Easier access to most parts of the Abu Dhabi coastline, combined with satellite imagery, has enabled a more detailed examination of the Holocene strata than was possible twenty or thirty years ago. Whilst the basic principles of coastal progradations documented in those early days are still valid, they portrayed an oversimplified picture of the Holocene coastal geomorphology and sabkha sedimentology. New data re-emphasises the importance of antecedant topography in imposing depositional complexity on the Holocene System. Former Holocene shorelines can now be mapped with greater clarity and reveal its highly embayed nature. The Holocene transgressive limits are locally redefined. Some palaeo-highs, that formed earlier Holocene peninsulas, have been completely removed by deflation. Two phases of sabkha anhydrite are recognised and their distributions are largely predictable by remote sensing.

The Abu Dhabi coastal sabkhas have provided a basis for sedimentologically interpreting many ancient carbonate-evaporite formations, such as the Arab Formation (Wood and Wolfe, 1969), since the highly illuminating research of the 1960’s (Curtis et al, 1963; Shearman, 1966; Kendall and Skipwith, 1969; Evans et al., 1969; Kinsman, 1969; Butler, 1970). Most early research concentrated on the mainland coastal sabkhas near Abu Dhabi Island (Figure 1) largely because of their accessibility during the early days of the oil boom when the Emirate was relatively undeveloped.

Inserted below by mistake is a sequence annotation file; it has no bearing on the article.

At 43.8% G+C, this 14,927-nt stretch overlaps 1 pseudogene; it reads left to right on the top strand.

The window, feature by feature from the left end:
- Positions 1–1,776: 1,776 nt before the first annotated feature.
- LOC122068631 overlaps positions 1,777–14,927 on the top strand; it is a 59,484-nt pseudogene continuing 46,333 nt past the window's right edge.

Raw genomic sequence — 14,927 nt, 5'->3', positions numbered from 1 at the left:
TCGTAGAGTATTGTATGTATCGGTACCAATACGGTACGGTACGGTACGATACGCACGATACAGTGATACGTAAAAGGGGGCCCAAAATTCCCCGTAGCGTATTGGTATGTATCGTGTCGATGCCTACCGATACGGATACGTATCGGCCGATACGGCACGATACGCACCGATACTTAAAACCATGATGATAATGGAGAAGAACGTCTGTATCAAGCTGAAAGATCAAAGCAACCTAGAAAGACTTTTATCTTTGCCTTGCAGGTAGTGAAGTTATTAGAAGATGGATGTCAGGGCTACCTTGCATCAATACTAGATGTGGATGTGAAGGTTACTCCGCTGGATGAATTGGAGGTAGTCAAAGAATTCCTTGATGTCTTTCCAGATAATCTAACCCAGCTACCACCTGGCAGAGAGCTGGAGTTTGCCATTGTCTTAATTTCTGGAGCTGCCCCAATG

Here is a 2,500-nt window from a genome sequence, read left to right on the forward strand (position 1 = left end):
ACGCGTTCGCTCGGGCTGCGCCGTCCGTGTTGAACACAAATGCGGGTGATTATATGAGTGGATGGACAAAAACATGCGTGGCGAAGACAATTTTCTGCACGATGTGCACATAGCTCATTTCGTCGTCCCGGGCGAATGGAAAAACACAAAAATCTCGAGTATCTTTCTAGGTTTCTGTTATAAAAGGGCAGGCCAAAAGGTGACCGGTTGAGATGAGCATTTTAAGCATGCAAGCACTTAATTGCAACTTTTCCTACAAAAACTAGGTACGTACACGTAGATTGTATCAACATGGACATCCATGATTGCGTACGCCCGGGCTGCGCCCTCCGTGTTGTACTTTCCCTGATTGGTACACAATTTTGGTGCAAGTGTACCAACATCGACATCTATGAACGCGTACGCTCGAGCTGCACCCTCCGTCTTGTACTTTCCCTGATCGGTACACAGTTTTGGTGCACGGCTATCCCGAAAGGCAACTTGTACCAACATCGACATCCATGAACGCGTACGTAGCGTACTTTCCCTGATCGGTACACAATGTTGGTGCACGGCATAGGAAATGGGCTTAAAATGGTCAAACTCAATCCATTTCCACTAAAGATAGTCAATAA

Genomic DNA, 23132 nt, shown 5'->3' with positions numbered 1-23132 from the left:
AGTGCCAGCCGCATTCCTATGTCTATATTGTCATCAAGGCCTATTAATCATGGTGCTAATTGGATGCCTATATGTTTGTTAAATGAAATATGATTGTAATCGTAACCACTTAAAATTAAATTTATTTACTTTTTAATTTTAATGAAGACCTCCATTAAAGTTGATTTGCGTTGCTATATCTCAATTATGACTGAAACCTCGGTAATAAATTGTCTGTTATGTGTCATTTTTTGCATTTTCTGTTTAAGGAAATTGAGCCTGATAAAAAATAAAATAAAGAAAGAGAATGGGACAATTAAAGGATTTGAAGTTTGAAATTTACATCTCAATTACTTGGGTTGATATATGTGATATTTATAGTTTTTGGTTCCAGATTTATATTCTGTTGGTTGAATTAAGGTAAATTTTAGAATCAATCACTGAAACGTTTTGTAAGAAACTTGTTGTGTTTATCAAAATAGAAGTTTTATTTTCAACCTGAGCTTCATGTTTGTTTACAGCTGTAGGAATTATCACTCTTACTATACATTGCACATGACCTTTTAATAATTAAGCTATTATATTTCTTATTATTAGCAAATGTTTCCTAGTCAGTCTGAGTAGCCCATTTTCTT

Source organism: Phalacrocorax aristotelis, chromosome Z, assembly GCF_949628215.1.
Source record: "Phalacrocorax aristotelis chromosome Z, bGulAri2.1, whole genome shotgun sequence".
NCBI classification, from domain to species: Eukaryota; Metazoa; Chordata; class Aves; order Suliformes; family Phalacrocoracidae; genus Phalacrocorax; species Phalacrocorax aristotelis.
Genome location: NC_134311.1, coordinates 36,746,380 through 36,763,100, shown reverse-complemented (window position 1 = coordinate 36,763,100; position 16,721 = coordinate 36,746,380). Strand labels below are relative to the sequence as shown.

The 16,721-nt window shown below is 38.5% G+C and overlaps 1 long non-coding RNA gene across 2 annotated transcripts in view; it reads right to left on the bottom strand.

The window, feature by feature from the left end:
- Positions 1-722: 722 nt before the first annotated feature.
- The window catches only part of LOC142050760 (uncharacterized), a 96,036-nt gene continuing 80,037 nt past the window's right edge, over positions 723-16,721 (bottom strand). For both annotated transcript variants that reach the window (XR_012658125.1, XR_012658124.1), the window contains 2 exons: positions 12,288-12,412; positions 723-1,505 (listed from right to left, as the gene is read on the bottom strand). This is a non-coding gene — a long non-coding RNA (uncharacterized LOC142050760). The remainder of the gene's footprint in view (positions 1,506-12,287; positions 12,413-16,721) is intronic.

The progradational sabkha model, encapsulated in the schematic illustration of the famous ‘Evans line’ (Evans et al., 1969), has perhaps been the most influential in assisting geologists to interpret ancient coastal sabkha sequences. That the model which the early researchers outlined has withstood the test of time is a monument to their comprehensive descriptions of Abu Dhabi’s Holocene sabkha stratigraphy. Yet, in hindsight, their work was essentially only reconnaissance in nature (G. Evans, personal communication).

It is unfortunate that the coastal sabkhas to the northeast of Abu Dhabi Island where Butler (1970), Kinsman and Park (1976), Park (1977), McKenzie et al. (1980), Butler et al. (1982) and Patterson and Kinsman (1981, 1982) did much of their famous research are no longer available for study because the natural environment has been irrevocably disturbed by road and channel constructions, etc.

Undisturbed conditions prevail locally to the east and west of the Abu Dhabi urbanisation but civil engineering projects and oil field developments are progressing so rapidly that even the more remote coastal sabkhas are in danger of severe damage to their crucially important hydrogeological regimes. Fortunately, the ‘Evans line’ (which McKenzie et al. also used) is still locatable although industrial projects, pipeline constructions, etc. are beginning to impinge on it. For instance, the Tertiary high along the ‘Evans line’ has been completely excavated for use as industrial ballast.

Nevertheless, a study of Landsat TM and SPOT Panchromatic satellite images combined with generally easier access, deep trenching for pipe laying and channel constructions have enabled a fuller understanding of the Holocene sabkha sedimentology, stratigraphic controls and evolution of the area. Recourse to aerial photographs of the pre-urbanized Abu Dhabi has also enabled interpretational continuity along the mainland coast.